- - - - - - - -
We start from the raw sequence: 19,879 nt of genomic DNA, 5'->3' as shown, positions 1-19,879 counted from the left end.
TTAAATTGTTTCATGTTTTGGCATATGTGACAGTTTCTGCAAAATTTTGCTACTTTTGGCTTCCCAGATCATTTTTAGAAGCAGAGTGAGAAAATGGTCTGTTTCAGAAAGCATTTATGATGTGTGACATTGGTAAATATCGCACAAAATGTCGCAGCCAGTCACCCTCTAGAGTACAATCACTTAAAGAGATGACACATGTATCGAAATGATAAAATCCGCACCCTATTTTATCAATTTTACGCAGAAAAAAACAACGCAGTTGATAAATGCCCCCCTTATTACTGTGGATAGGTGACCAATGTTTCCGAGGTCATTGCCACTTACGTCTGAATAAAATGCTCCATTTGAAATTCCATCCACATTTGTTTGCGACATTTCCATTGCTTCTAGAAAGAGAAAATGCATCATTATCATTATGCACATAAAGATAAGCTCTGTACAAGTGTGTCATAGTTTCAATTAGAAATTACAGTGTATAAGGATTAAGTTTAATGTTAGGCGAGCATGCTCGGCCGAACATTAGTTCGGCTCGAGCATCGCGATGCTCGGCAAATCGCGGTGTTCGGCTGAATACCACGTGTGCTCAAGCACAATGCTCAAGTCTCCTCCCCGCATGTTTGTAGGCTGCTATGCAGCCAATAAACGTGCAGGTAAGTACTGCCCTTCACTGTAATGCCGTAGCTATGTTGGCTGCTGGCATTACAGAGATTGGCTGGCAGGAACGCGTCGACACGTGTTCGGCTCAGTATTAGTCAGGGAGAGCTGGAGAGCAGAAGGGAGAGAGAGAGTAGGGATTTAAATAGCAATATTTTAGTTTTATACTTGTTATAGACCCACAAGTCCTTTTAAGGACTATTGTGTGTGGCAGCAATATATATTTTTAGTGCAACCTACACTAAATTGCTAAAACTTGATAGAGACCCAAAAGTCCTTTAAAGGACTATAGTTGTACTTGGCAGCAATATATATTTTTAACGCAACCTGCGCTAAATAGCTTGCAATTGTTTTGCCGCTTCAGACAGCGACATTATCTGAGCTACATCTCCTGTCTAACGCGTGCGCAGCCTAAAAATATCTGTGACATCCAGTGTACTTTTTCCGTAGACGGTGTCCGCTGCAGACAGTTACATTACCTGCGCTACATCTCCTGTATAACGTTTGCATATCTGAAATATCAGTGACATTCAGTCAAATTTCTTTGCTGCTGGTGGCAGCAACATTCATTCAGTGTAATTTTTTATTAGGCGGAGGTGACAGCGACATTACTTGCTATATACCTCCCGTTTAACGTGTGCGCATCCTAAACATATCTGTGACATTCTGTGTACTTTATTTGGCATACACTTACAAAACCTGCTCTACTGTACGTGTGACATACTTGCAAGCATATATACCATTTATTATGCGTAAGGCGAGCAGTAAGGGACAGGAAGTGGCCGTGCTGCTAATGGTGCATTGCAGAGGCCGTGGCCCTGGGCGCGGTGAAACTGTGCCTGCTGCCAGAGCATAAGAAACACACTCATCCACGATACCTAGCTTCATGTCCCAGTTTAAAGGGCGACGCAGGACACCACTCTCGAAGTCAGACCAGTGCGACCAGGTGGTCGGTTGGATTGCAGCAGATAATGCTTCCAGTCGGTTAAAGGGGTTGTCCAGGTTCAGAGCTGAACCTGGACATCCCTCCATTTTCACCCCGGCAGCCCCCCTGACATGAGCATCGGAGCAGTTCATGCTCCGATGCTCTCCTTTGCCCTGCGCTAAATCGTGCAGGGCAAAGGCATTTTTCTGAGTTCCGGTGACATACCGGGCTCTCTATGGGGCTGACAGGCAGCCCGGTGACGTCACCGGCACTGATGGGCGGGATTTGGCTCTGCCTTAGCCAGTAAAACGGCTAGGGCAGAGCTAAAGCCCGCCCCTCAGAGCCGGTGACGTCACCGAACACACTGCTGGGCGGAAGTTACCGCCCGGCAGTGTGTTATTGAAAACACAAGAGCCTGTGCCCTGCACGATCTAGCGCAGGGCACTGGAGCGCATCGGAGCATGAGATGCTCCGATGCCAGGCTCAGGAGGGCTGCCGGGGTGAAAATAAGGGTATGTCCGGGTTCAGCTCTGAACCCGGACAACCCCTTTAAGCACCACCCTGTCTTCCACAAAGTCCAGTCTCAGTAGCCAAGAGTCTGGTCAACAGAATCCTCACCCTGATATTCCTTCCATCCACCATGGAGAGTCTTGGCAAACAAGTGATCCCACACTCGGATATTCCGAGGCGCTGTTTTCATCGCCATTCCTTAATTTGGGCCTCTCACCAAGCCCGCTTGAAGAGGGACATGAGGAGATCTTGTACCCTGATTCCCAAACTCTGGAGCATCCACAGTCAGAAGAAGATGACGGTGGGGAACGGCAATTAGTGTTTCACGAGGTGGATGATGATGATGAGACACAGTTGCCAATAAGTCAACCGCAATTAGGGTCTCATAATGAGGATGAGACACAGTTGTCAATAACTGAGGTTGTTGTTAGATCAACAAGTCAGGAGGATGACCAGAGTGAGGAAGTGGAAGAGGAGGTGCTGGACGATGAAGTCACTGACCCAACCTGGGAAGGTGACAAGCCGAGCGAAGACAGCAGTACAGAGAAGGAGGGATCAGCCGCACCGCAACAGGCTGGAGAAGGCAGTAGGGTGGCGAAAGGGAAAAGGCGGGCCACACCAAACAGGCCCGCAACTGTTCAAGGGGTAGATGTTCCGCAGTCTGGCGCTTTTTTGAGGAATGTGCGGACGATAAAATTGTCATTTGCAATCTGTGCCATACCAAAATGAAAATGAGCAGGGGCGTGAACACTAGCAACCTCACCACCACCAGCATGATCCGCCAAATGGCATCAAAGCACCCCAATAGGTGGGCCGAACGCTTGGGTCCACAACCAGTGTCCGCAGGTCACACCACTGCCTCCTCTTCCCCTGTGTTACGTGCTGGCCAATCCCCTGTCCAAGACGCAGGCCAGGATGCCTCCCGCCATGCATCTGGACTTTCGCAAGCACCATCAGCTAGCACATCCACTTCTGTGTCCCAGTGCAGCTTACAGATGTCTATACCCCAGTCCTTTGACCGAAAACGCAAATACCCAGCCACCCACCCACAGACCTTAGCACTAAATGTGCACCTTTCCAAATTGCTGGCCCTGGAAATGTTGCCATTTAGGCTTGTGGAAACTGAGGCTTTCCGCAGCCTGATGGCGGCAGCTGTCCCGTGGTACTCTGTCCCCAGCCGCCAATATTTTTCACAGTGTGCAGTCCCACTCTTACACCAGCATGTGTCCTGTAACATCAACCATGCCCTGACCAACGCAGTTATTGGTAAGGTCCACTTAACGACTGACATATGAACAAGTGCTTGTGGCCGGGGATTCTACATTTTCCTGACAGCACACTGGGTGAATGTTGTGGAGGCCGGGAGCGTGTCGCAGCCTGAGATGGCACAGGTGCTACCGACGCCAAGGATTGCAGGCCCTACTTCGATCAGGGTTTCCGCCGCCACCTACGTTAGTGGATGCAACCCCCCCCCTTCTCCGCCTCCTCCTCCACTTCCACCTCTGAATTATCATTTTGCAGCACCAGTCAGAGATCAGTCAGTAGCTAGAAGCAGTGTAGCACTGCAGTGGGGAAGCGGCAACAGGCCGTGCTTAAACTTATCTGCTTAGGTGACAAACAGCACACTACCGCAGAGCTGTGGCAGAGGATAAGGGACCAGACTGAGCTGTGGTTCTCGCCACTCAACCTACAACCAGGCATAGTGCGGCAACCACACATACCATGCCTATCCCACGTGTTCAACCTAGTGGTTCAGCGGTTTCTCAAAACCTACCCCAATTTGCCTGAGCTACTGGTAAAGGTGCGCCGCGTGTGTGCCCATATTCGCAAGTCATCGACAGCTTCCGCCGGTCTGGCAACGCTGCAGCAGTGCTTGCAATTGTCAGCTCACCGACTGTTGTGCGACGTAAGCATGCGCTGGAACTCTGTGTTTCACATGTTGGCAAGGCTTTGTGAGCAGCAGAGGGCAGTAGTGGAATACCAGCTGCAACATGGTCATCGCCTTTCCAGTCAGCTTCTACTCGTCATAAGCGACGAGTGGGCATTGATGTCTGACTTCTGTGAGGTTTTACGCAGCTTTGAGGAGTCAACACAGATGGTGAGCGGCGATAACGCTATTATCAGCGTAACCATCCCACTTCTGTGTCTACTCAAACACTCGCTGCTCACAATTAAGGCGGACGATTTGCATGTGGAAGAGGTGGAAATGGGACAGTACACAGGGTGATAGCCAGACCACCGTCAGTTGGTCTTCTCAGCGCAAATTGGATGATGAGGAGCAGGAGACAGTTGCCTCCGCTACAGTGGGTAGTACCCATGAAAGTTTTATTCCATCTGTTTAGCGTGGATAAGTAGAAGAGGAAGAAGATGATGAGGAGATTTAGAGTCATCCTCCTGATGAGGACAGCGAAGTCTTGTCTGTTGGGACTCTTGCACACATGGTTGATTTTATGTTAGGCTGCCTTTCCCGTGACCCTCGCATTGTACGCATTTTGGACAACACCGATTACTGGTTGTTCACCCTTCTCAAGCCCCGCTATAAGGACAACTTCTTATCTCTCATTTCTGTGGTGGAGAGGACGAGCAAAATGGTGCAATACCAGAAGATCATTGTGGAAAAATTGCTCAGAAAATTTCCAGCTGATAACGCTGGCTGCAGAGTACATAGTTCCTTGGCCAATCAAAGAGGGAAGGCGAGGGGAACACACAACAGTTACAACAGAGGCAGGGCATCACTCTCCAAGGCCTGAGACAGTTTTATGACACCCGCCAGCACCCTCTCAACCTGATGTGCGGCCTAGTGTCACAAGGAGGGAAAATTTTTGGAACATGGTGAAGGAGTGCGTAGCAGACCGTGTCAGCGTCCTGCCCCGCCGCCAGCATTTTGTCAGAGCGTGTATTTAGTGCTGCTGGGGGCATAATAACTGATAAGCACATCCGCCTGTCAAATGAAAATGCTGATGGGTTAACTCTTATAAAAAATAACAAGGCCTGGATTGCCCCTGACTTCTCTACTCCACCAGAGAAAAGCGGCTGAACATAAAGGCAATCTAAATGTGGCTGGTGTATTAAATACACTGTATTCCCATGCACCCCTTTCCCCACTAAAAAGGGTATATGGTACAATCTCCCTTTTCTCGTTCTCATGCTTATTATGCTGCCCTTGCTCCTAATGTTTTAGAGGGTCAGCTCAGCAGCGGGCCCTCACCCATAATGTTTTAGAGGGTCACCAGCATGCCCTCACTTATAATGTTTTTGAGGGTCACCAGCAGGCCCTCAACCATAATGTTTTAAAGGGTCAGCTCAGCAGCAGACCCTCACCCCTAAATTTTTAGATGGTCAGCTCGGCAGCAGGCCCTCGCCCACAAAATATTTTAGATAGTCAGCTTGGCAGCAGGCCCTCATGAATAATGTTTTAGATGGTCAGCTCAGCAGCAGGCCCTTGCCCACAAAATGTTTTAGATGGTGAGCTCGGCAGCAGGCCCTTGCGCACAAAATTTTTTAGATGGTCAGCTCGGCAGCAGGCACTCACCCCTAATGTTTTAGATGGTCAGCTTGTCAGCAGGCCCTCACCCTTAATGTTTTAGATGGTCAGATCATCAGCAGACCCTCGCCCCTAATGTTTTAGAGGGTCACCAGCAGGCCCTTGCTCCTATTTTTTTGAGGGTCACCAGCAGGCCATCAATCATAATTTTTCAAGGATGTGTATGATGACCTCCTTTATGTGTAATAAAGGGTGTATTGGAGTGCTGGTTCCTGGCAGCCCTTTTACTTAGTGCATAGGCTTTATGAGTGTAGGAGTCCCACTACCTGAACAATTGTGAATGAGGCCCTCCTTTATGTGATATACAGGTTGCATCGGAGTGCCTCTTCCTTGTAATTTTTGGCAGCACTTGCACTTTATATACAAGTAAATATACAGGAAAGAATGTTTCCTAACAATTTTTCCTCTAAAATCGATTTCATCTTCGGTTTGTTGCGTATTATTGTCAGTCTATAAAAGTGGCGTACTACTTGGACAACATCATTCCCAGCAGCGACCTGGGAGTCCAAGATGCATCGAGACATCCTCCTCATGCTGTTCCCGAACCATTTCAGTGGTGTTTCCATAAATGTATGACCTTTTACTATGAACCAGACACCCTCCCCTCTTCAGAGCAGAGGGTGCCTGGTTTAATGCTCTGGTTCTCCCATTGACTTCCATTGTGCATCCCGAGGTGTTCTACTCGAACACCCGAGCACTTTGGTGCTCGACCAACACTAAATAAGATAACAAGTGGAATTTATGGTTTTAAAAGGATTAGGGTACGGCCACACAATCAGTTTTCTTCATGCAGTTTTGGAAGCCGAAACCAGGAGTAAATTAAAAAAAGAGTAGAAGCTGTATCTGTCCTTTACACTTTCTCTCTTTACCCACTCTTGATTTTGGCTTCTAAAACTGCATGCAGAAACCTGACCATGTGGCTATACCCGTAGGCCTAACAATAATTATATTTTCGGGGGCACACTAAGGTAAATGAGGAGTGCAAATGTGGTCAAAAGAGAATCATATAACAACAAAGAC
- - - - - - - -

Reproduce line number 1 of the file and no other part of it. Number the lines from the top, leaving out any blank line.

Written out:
We start from the raw sequence: 19,879 nt of genomic DNA, 5'->3' as shown, positions 1-19,879 counted from the left end.